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Let $X$ be a Banach space and $Y$ a closed subspace of $X$. I am interested in quotients $q:X\to X/Y$ that do not have Lipschitz right inverses (not necessarily linear).

Of course, if $Y$ is complemented, then the quotient always has a Lipschitz (bounded linear) right inverse.

The only examples I know of that do not have Lipschitz right inverses are:

  1. $\ell^\infty / c_0$ by Kalton [1, Theorem 4.2].
  2. A quotient of a certain Càdlàg type space with $C[0,1]$ by Lindenstrauss and Aharoni [2, Remark ii].

I have two questions:

  1. Are there any more examples known?
  2. Is this perhaps a general feature of non-complemented subspaces of Banach spaces? Or is there an example of a non-complemented subspace $Y$ of some $X$ so that the quotient $q:X\to X/Y$ has a Lipschitz right inverse?

[1] Nigel Kalton. Lipschitz and uniform embeddings into ℓ∞. Fund. Math. 212 (2011), no. 1, 53–69.

[2] Aharoni, Israel; Lindenstrauss, Joram. Uniform equivalence between Banach spaces. Bull. Amer. Math. Soc. 84 (1978), no. 2, 281–283.

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  • $\begingroup$ This might be a naive approach, but assume that $X$ is uniformly convex (or even $X = L^p$ for $p \in (1,\infty)$) and let $\varphi: X/Y \ni x+Y \mapsto \varphi(x+Y) \in X$ select the proximum of $0$ in $x+Y$. Is $\varphi$ Lipschitz continuous? $\endgroup$ Jun 4 '18 at 19:51
  • $\begingroup$ Additional remark: It is not difficult to show that the mapping $\varphi$ from my previous comment is Lipschitz continuous if its restriction to the unit sphere of $X/Y$ is Lipschitz continuous. But still... $\endgroup$ Jun 4 '18 at 19:53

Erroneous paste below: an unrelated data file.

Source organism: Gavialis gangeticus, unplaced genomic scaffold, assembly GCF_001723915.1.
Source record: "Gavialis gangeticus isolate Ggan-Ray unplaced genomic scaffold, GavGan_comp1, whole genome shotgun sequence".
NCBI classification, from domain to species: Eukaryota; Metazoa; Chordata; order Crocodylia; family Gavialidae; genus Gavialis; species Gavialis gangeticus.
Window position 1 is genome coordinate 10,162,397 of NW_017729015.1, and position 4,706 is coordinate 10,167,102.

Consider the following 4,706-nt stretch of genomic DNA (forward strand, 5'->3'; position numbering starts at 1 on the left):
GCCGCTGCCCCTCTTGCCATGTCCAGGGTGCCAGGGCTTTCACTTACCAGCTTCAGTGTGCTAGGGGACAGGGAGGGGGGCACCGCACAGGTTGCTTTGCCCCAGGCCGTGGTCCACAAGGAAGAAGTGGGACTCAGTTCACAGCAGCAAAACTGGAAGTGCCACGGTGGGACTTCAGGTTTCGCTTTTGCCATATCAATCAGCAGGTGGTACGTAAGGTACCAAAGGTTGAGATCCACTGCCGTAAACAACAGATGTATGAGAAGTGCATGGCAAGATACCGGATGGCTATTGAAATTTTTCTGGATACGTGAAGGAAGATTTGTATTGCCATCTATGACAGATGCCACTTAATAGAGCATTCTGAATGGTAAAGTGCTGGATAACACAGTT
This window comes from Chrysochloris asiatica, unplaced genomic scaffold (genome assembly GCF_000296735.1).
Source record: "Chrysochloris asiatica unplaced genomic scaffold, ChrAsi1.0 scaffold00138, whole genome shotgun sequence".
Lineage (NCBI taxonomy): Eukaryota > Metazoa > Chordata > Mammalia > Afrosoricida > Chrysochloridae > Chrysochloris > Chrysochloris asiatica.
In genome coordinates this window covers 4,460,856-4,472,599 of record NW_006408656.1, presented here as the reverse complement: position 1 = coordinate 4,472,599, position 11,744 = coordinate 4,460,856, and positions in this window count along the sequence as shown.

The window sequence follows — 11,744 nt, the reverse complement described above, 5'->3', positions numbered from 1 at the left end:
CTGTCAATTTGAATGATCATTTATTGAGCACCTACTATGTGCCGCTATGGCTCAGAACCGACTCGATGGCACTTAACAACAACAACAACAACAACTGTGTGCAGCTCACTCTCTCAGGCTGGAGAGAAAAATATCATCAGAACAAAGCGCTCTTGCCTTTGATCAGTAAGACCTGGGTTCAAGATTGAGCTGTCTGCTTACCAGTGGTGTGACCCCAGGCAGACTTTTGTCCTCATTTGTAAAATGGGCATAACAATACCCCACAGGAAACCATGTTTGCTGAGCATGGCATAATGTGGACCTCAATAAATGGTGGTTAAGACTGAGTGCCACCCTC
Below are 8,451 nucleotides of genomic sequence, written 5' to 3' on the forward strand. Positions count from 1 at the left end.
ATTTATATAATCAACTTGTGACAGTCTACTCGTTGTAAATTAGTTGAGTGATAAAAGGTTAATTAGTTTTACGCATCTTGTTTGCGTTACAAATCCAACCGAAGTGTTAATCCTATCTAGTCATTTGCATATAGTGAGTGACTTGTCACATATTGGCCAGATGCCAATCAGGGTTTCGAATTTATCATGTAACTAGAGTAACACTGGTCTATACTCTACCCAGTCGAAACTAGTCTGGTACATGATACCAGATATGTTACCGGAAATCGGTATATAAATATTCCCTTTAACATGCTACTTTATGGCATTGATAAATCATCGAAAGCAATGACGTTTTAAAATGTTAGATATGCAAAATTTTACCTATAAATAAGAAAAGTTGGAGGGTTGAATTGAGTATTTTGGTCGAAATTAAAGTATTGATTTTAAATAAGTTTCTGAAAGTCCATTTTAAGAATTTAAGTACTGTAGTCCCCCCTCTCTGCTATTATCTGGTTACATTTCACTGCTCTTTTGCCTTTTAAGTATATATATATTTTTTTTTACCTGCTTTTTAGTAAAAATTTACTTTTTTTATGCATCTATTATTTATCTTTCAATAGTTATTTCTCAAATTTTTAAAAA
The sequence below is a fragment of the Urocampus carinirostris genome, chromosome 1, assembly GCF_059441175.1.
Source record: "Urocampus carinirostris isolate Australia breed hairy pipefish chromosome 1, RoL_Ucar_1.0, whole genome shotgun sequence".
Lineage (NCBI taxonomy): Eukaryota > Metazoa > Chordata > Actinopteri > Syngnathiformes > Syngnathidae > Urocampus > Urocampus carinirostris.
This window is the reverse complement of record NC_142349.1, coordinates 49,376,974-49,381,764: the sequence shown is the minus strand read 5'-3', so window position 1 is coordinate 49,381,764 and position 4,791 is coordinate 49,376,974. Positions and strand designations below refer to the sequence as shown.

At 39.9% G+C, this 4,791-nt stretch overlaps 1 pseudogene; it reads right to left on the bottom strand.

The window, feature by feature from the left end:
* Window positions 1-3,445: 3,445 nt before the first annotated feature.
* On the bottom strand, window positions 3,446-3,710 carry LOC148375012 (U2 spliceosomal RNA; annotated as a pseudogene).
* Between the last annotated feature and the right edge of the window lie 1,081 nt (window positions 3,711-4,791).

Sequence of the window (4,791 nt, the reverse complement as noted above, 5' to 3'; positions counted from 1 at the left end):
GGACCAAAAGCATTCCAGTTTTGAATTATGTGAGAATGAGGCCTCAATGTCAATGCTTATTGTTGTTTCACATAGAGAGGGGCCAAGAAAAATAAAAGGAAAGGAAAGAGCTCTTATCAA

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The answer to (2) is yes and is contained in your reference [2]. That was how Aharoni and Lindenstrauss were able to construct two Lipschitz equivalent Banach spaces that are not isomorphic. Note that their example is non separable. Whether there are two Lipschitz equivalent non isomorphic separable Banach spaces is a famous open problem. Godefroy and Kalton proved that the Aharoni-Lindenstrauss approach cannot work in the separable setting. That is, if a quotient mapping from a separable space has a Lipschitz right inverse, then it has a bounded linear right inverse. This is contained in

Godefroy, G.(F-PARIS6-E); Kalton, N. J.(1-MO) Lipschitz-free Banach spaces. (English summary) Dedicated to Professor Aleksander Pełczyński on the occasion of his 70th birthday. Studia Math. 159 (2003), no. 1, 121–141.

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  • $\begingroup$ Thank you, Bill. I see now. (Since your answer "yes" can go either way, let me make clear that you mean: There exists an example of quotient with a Lipschitz right inverse, but which admits no bounded linear right inverse). $\endgroup$ Jun 5 '18 at 8:52

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